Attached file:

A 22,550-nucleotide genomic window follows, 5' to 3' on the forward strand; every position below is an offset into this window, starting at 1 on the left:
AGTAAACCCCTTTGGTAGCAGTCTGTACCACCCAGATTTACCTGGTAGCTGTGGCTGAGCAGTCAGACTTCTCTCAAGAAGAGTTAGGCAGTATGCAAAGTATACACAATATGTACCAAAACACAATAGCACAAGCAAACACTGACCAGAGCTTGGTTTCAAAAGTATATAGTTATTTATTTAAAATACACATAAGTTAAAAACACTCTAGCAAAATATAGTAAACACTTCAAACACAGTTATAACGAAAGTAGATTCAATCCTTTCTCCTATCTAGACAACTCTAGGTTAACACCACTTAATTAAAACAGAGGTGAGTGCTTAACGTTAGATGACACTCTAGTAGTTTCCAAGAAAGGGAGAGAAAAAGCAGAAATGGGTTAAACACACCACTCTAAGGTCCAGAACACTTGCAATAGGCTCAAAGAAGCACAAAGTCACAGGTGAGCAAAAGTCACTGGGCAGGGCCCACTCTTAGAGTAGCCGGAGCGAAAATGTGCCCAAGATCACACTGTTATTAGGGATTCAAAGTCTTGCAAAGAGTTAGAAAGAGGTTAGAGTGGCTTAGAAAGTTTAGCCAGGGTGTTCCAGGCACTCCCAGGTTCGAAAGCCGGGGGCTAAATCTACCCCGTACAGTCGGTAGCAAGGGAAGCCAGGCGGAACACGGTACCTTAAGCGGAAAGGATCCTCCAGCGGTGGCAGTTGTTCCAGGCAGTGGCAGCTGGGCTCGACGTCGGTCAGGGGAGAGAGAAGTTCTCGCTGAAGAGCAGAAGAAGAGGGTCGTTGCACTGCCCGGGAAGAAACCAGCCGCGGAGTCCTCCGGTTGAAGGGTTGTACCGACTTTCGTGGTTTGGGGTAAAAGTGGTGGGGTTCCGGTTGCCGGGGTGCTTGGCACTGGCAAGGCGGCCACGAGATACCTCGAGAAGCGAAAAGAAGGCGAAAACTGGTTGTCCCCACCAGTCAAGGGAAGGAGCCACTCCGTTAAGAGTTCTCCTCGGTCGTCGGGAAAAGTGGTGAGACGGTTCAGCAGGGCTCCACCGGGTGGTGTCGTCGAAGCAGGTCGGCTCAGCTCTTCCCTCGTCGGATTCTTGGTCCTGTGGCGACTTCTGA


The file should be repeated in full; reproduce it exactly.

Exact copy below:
A 22,550-nucleotide genomic window follows, 5' to 3' on the forward strand; every position below is an offset into this window, starting at 1 on the left:
AGTAAACCCCTTTGGTAGCAGTCTGTACCACCCAGATTTACCTGGTAGCTGTGGCTGAGCAGTCAGACTTCTCTCAAGAAGAGTTAGGCAGTATGCAAAGTATACACAATATGTACCAAAACACAATAGCACAAGCAAACACTGACCAGAGCTTGGTTTCAAAAGTATATAGTTATTTATTTAAAATACACATAAGTTAAAAACACTCTAGCAAAATATAGTAAACACTTCAAACACAGTTATAACGAAAGTAGATTCAATCCTTTCTCCTATCTAGACAACTCTAGGTTAACACCACTTAATTAAAACAGAGGTGAGTGCTTAACGTTAGATGACACTCTAGTAGTTTCCAAGAAAGGGAGAGAAAAAGCAGAAATGGGTTAAACACACCACTCTAAGGTCCAGAACACTTGCAATAGGCTCAAAGAAGCACAAAGTCACAGGTGAGCAAAAGTCACTGGGCAGGGCCCACTCTTAGAGTAGCCGGAGCGAAAATGTGCCCAAGATCACACTGTTATTAGGGATTCAAAGTCTTGCAAAGAGTTAGAAAGAGGTTAGAGTGGCTTAGAAAGTTTAGCCAGGGTGTTCCAGGCACTCCCAGGTTCGAAAGCCGGGGGCTAAATCTACCCCGTACAGTCGGTAGCAAGGGAAGCCAGGCGGAACACGGTACCTTAAGCGGAAAGGATCCTCCAGCGGTGGCAGTTGTTCCAGGCAGTGGCAGCTGGGCTCGACGTCGGTCAGGGGAGAGAGAAGTTCTCGCTGAAGAGCAGAAGAAGAGGGTCGTTGCACTGCCCGGGAAGAAACCAGCCGCGGAGTCCTCCGGTTGAAGGGTTGTACCGACTTTCGTGGTTTGGGGTAAAAGTGGTGGGGTTCCGGTTGCCGGGGTGCTTGGCACTGGCAAGGCGGCCACGAGATACCTCGAGAAGCGAAAAGAAGGCGAAAACTGGTTGTCCCCACCAGTCAAGGGAAGGAGCCACTCCGTTAAGAGTTCTCCTCGGTCGTCGGGAAAAGTGGTGAGACGGTTCAGCAGGGCTCCACCGGGTGGTGTCGTCGAAGCAGGTCGGCTCAGCTCTTCCCTCGTCGGATTCTTGGTCCTGTGGCGACTTCTGA